While the U.S. economy is on a path of slow recovery and jobs have been
steadily added to the labor market, layoffs can be particularly stressful
for H-1B workers as they face the consequence of falling out of status.
Naturally, this presents many questions to laid off H-1B workers and those
who anticipate to lose their jobs. We set out below some commonly asked
questions and answers to clarify certain misconceptions about H-1B status
Question 1. I was recently laid off and my company told me that it notified
USCIS to revoke my H-1B petition. Will the revocation prevent my new employer
from filing an H-1B petition for me?
The revocation of H-1B petition upon employment termination does not prevent
approval of an H-1B petition filed by a subsequent employer (i.e. transfer
petition). Nor does the revocation subject subsequent petition(s) to the
annual H-1B quota.
However, the layoff will affect an alien’s ability to change employers
within the U.S. The H-1B status is lost as soon as employment is terminated.
When your new employer files an H-1B petition requesting a change of employer,
USCIS requires proof of the alien’s valid status as of the time
of filing. USCIS has discretion to approve the petition when there is
a short gap, but it can find that the alien is out of status, and therefore
approves the H-1B petition but denies the extension of status request.
In the latter situation, the alien will be required to apply for a new
H-1B visa at a U.S. consulate in one’s home country.
Question 2. I may be laid off soon. What measures can I take to avoid falling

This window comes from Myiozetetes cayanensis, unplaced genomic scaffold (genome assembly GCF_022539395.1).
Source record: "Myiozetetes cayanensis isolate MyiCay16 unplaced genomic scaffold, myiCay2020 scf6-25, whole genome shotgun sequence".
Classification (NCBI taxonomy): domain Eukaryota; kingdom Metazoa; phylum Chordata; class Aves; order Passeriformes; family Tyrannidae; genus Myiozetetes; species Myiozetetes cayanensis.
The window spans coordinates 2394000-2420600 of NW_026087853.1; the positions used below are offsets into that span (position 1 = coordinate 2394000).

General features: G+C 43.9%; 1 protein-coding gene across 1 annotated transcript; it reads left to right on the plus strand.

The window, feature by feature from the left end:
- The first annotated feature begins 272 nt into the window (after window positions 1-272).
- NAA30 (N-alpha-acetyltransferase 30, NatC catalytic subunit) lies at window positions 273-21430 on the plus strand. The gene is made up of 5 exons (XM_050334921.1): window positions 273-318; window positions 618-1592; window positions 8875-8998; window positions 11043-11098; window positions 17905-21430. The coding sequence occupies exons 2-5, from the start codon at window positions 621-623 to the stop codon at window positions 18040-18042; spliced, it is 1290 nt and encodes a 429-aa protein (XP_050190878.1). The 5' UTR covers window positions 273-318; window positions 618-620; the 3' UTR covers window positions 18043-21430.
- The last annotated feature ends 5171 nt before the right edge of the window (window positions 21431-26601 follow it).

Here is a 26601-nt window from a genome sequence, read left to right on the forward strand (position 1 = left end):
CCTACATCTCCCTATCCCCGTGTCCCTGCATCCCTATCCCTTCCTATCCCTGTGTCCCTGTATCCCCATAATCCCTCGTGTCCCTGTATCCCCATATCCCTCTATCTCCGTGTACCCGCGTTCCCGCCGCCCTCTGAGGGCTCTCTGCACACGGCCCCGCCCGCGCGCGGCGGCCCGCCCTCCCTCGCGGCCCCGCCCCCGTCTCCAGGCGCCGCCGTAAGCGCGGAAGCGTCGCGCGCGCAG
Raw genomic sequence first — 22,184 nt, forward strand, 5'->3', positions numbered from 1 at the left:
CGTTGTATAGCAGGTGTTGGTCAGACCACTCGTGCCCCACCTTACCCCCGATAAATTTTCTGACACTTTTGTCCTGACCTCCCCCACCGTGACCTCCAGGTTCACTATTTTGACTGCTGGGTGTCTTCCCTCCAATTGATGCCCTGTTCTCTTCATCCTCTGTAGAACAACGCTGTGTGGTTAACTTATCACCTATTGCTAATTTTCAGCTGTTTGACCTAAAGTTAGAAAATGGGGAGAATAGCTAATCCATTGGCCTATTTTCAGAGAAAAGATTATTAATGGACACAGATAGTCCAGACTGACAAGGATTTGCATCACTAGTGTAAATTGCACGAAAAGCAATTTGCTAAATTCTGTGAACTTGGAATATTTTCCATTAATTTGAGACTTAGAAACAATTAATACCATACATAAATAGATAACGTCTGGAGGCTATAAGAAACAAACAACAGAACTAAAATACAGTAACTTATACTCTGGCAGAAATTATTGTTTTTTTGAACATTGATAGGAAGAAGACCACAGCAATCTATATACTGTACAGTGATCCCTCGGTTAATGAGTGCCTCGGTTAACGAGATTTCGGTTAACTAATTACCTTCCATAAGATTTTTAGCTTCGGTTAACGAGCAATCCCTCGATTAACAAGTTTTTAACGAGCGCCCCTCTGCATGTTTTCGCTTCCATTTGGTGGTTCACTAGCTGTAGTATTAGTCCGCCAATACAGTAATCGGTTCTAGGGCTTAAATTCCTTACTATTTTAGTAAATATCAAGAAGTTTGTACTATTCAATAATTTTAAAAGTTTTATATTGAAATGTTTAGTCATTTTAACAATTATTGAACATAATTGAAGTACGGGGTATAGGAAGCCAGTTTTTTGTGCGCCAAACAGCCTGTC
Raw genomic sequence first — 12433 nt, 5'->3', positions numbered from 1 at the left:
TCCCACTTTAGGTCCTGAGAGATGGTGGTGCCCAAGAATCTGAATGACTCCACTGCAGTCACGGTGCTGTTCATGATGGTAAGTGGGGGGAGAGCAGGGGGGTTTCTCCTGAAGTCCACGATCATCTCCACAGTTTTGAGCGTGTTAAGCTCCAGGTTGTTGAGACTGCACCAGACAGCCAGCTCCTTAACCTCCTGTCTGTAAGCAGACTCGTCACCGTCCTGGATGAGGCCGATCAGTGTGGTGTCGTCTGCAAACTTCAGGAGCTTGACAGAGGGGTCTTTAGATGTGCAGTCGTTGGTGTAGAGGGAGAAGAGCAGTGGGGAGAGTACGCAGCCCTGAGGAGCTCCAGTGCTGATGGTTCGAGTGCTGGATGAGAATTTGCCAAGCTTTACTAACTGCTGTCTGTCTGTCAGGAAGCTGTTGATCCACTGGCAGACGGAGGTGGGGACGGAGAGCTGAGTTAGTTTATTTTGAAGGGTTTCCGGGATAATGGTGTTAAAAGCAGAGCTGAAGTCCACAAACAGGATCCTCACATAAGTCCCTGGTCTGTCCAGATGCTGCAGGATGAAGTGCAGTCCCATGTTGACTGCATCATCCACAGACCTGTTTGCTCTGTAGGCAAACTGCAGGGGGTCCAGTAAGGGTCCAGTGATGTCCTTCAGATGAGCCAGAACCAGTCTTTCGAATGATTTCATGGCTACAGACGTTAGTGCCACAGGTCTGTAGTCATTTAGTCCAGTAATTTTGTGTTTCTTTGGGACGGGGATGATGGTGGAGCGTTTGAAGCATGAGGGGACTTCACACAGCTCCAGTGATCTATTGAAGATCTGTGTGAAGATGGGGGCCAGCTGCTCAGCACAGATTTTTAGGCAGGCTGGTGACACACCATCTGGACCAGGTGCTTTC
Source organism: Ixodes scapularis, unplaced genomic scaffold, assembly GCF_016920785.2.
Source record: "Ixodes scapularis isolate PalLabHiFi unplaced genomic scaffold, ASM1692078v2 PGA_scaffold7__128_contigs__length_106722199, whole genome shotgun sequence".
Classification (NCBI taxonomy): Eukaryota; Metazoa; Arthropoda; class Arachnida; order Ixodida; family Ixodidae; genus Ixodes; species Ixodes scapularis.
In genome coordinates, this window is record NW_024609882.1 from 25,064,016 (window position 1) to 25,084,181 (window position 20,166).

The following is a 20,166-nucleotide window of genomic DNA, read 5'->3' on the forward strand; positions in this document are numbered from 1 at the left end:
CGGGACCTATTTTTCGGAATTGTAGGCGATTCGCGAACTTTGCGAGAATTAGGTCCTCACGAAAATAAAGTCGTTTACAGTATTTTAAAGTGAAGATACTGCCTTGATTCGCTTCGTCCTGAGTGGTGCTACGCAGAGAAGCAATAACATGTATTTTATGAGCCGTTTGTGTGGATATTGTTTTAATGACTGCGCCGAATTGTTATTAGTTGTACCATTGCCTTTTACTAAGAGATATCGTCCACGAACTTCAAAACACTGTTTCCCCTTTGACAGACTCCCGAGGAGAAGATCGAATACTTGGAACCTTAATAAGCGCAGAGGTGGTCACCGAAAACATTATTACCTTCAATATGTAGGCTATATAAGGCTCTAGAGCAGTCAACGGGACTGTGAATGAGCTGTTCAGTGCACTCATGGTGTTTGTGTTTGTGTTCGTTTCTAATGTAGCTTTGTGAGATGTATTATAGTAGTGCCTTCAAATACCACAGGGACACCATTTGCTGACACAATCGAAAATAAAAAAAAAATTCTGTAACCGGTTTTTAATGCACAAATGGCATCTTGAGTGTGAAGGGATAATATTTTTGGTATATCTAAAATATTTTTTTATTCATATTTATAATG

out of status?
An alien anticipating a layoff should begin looking for a new job as soon
as possible and have the new employer file an H-1B petition to transfer
the alien’s H-1B status to the new employer. If the alien cannot
find a new job before being laid off, s/he may apply to change status
under certain circumstances to preserve his/her legal status in the U.S.
Often times, if an alien’s spouse is in H-1B or L-1 status, the
alien can apply to be a dependent of his/her spouse (H-4 or L-2, respectively).
Other times, an alien can apply to change status to F-1 student to return
to school. However, because it takes time to prepare an F-1 application
(i.e. taking requisite exams and applying to schools), aliens choosing
this route are encouraged to start preparing the application as soon as possible.
It may also be possible to request a status change to B-1/B-2 following
a layoff if an alien needs additional time to wind down personal affairs
in the U.S. such as arranging the move back to his/her home country, then
a B-1/B-2 change of status request may be a suitable option. This is because
the alien can utilize the time it takes USCIS to adjudicate the application,
even if the application is ultimately rejected.
Question 3. I changed status to F-1 in anticipation of a layoff. Will I
be subject to the annual cap if I find a new employer who is willing to
sponsor my H-1B visa?
No. Reverting back to H-1B status from other interim status such as F-1
or H-4 does not subject one to the H-1B cap again, provided the alien
has already been counted against the cap in the past six years. The alien
can begin working as soon as the H-1B petition filed by the new employer
Question 4. I was working in H-1B status and I was recently laid off. I
also have an Employment Authorization Document (EAD) received in relation
to my pending I-485. Can I work for a new employer based on my EAD?
Yes. An alien can maintain his/her legal status upon a properly filed I-485
and EAD. However, it is advisable that the alien maintain H-1B status
as a backup in the event that the I-485 application is denied.
Layoffs are stressful to everyone, aliens and U.S. citizens alike. If you
are concerned about maintaining legal status and avoiding immigration
problems, it is recommended that you seek advice from a qualified immigration
attorney. We at Verma Law Firm can advise you on questions regarding layoffs,
wage payments, and maintaining legal status. Please
click here to contact us or schedule a legal consultation.